When I get to the hospital I see a sign for foreigner help. There I meet Kathy (actually her name is 착순, but this is for my benefit). This is yet another cool thing in Korea. “Kathy” will now take me everywhere I need to go to accomplish what I need to do. (The same thing happened at the hospital in Seoul.) The first place we went was the waiting room. She said it would take 10 minutes. So we sat there and chatted for 10 minutes. She didn’t major in English in college but learned on her own through Hagwons, Friends and Sex In The City. Now she watches Gossip Girl, which apparently is the new big show, but according to Kathy is nothing like high school in Korea. Her TOEIC score is 900. Not bad. She likes her job but is thinking about shifting careers into public service. She asks where I’m from, why I’m here, what I do, what my students think of me, etc, etc. Nice girl, nice chat.

Then we’re led to the examination room. I lie on the table and Kathy explains to the nurses what I’ve told her about my situation. They take off my bandages and take a look. “How many stitches?” “I don’t know.” The nurse sits down, tilts my head, and starts going to work, snipping and pulling. Kathy stands and watches. After one particularly hard tug, I hear that sudden Korean inhalation sound (or is that a Busan thing?). This means something’s wrong. “What’s wrong?” I ask. Nobody responds. Another nurse looks. They speak rapidly, but the only word I understand is “continuous.” I think they’re trying to say something about a continuous thread. She tries. More tugging and a little bit of slightly painful digging. “…(indecipherable) continuous (indecipherable)…”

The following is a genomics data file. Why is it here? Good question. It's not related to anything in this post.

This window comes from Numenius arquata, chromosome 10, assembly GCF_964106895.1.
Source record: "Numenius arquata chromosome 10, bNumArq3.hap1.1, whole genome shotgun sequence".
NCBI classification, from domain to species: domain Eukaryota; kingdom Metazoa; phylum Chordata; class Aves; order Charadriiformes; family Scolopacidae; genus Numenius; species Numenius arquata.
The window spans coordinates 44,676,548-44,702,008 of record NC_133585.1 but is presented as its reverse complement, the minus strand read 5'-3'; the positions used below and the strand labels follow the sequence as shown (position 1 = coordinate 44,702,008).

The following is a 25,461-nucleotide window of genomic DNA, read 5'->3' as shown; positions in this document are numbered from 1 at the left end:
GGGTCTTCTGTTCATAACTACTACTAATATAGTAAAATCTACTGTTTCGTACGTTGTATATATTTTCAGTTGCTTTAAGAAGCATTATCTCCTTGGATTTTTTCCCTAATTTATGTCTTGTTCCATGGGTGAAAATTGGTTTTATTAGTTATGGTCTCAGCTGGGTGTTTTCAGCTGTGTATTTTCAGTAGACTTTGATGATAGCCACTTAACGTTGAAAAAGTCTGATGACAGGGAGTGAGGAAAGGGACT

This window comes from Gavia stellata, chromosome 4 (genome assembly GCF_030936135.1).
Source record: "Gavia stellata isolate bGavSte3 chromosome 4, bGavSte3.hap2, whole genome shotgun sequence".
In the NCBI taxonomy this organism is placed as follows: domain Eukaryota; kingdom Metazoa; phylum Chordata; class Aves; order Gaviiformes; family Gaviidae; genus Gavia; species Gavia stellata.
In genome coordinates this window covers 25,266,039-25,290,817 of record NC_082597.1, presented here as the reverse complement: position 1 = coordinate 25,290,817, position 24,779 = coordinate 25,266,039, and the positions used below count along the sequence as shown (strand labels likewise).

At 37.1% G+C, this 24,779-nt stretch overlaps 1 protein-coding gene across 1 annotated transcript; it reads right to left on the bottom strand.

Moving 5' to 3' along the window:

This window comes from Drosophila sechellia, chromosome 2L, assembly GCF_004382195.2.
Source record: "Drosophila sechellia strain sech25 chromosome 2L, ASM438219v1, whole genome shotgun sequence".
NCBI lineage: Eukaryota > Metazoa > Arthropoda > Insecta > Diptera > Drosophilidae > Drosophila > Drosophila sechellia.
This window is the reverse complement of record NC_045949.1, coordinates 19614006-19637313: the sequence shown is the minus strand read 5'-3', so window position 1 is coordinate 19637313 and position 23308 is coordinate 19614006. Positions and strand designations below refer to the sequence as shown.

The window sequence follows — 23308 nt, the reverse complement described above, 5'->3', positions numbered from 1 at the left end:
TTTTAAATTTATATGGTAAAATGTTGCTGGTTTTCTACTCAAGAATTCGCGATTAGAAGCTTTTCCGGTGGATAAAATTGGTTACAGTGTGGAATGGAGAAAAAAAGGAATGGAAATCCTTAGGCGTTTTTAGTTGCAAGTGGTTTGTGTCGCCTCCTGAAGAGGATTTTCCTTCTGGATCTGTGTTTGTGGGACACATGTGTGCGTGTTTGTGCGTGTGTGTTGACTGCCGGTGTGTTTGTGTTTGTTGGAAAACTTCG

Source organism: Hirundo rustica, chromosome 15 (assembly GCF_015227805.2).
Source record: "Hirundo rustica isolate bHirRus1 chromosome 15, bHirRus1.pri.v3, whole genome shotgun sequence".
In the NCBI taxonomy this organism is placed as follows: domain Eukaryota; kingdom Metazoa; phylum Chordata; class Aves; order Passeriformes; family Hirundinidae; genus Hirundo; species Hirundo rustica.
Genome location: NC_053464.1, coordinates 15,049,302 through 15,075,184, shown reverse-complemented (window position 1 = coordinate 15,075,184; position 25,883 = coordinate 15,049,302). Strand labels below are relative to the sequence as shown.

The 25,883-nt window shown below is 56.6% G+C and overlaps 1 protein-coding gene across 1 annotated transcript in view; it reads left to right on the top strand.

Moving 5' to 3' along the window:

A doctor comes in and takes a look. More “continuous” talk. His English is good and his bedside manner is vastly superior. He talks to me as he digs around, explaining what I assumed was the case. “Your doctor used a different technique than we’re used to. We think it’s a continuous stitch, but we’re not sure.” The nurse is on the phone, talking to my doctor in Seoul. Yep, it’s a continuous stitch. My new doctor explains to me that he now has to find all of the thread to snip and pull out. Eventually he succeeds, then holds up the blue thread proudly. I ask him some questions: “Can I go swimming on my vacation?” “Yes, but wait for 5 days.” “Do I need to put any medication on it?” “No.” “Can I be physically active?” “Sure, no problem. You’re fine.”

So it’s done and Kathy leads me to the payment counter. She says she’s jealous about my trip to Singapore and Malaysia. I ask about her plans for New Years. She says she had bought a ticket to go to China, but her father is in bad health so she has to stay and take care of him. I get the bill: 9,000 won, about the price of a 삼겹살 dinner.

And there we have it: my little adventure in Korean medicine. A bit confusing at times, but not bad at all.

3 Responses to “Laces out!”

  1. Who cares about the stitches? It sounds like Kathy made a big hit.
    Seriously, I’m glad you’re fine.

  2. can you tell me what hospital in busan you went too. I like they have a foreign service and i need to see a doctor about some symptoms i have.
    I was going to goto Sajic but i’ll need help from a korean.
    PS nice blog..

  3. Sure David, here you go…

    Good Gang-an Hospital, right outside the Geumyeongsan subway station on the green line.